Thursday, March 5, 2015

Easy and Fast Baguette


and hai,

I have no idea, how is the spirit of diligent came into myself. *lol* Looks alike you can call a spirit came to you by just like that! and so, I diligently made a baguette for first trial it's not bad though, hence there are need more improvement to make a good baguette.

The first step of all, I need a Google for searching a good recipe. A VERY good recipe for a beginner like me to succeed. Fortunately, I bumped into this website called SAVEUR {here}. It's food magazine, they had a chefs too.

So what is SAVEUR?

SAVEUR is a magazine for people who experience the world food first. Created to satisfy the hunger for genuine information about food in all its contexts, the magazines emphasizes heritage and tradition, home cooking, and real food, evoking flavors from around the world (including forgotten pockets of culinary excellence in the United States). It celebrates the cultures and environment in which dishes are created and the people who create them. It serves up rich, satisfying stories are complex, defining and memorable.  More about SAVEUR in HERE

Guys, it's a good website that I found, maybe it's already familiar to some of you. There had a lots of great recipe that need to try. I bet you got salivated and drooling all over, they really had a very nice and good pictures of food too.

My trial was not good enough, some mistake happens. haha. So let's share the baguette's recipe here.


Source : Saveur ( Four-Hour Baguette )

**Altered a bit cause only two of us have need to finish it**
makes two baguette

1/2  cup   Luke warm water ( around 35-40°C)
1     tsp    instant yeast
2     cup   all-purpose flour ( approx. depends on dough)
1 1/2 tsp  salt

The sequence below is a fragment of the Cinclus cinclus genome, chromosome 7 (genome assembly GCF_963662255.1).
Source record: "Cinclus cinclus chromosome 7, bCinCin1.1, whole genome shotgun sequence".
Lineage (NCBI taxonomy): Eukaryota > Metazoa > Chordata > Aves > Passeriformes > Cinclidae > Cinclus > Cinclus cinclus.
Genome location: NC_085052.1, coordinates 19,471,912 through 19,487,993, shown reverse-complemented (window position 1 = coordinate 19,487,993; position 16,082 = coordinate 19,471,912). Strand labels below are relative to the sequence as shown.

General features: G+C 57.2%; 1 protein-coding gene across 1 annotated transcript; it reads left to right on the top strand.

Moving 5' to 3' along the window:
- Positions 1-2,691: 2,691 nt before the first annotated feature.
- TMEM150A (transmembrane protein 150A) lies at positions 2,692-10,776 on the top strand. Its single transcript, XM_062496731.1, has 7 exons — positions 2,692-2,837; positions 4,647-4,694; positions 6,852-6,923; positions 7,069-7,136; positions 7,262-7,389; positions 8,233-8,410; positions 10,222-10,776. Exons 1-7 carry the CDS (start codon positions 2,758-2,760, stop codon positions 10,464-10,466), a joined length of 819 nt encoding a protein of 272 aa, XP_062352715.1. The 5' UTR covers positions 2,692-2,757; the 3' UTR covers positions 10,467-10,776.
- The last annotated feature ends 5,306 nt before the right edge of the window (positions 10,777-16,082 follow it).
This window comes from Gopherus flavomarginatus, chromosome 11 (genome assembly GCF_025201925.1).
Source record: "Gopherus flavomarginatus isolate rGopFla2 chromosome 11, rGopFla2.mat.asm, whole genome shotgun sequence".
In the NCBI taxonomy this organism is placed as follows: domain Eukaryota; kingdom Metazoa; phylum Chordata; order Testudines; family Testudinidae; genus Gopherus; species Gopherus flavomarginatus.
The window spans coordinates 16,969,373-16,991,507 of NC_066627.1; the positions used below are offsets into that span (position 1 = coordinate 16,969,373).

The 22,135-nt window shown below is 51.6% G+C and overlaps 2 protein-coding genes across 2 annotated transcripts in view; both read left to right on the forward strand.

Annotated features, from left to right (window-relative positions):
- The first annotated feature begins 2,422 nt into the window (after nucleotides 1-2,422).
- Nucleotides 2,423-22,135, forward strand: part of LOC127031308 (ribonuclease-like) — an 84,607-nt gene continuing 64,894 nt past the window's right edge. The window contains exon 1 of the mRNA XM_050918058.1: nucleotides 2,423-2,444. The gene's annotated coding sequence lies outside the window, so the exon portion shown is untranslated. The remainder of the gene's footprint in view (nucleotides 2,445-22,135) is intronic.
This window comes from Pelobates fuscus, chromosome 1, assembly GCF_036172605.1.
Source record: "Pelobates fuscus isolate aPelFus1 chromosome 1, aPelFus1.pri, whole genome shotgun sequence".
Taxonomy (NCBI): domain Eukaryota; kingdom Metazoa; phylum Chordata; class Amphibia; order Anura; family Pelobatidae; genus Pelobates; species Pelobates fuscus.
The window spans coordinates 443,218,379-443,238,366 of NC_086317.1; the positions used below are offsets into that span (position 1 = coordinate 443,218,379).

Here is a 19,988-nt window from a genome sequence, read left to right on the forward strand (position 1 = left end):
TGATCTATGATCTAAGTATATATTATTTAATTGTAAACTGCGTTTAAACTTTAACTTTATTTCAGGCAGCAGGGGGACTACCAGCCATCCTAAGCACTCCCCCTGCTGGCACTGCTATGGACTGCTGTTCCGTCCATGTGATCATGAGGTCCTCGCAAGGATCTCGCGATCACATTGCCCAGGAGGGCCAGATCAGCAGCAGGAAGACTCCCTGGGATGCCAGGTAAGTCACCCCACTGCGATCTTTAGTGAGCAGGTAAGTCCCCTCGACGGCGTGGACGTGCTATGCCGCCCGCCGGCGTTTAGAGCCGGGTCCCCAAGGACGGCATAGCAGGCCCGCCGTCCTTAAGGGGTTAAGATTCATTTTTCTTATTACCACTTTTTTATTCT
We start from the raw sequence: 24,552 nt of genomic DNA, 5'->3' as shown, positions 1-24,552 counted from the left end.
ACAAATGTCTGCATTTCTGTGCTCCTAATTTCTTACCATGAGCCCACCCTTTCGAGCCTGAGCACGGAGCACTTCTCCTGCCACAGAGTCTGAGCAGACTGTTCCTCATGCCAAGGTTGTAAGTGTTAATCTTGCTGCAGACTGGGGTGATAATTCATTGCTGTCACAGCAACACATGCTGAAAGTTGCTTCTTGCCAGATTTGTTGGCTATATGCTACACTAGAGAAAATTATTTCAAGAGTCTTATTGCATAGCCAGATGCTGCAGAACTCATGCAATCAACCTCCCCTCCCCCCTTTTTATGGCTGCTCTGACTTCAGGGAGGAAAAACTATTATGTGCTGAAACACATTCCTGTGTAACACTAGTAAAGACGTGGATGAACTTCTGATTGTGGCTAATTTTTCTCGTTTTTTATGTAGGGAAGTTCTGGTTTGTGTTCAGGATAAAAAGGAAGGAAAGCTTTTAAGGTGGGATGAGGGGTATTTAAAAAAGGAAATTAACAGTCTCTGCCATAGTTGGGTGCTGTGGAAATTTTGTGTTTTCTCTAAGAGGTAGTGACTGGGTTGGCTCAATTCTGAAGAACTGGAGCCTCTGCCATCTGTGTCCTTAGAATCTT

Canola oil for greasing
1/2  cup   ice cubes

1. . Whisk together water and yeast in a large bowl; let sit until yeast is foamy, about 10 minutes. Add flour, and stir with a fork until dough forms and all flour is absorbed; let dough sit to allow flour to hydrate, about 20 minutes. Add salt, transfer dough to a lightly floured work surface, and knead until smooth and elastic, about 10 minutes. Transfer dough ball to a lightly greased bowl; cover bowl with plastic wrap, and place bowl in a cold oven. Let dough rest until doubled in size, about 45 minutes.

 2. Transfer dough to a lightly floured work surface, and shape into an 8″ x 6″ rectangle. Fold the 8″ sides toward the middle, then fold the shorter sides toward the center. Return dough, seam side down, to bowl. Cover with plastic again, and return to oven; let sit until doubled in size, about 1 hour.

3. Remove bowl with dough from oven, and place a cast–iron skillet on the bottom rack of oven; position another rack above skillet, and place a baking stone on it.

4. Heat oven to 475°. Transfer dough to a lightly floured work surface, and cut into three equal pieces; shape each piece into a 14″ rope. Flour a sheet of parchment paper on a rimless baking sheet; place ropes, evenly spaced, on paper. Lift paper between ropes to form pleats; place two tightly rolled kitchen towels under long edges of paper, creating supports for the loaves. Cover loosely with plastic wrap; let sit until it doubles in size, about 50 minutes.

5. Uncover; remove towels, and flatten paper to space out loaves. Using a sharp razor or paring knife, slash the top of each baguette at a 30–degree angle in four spots; each slash should be about 4″ long. Using the corner of the parchment paper as a guide, slide the loaves, still on the parchment paper, onto the baking stone. Place ice cubes in skillet (this produces steam that lets the loaves rise fully before a crust forms). Bake the baguettes until darkly browned and crisp, about 30 minutes; cool before serving.

Good Luck!

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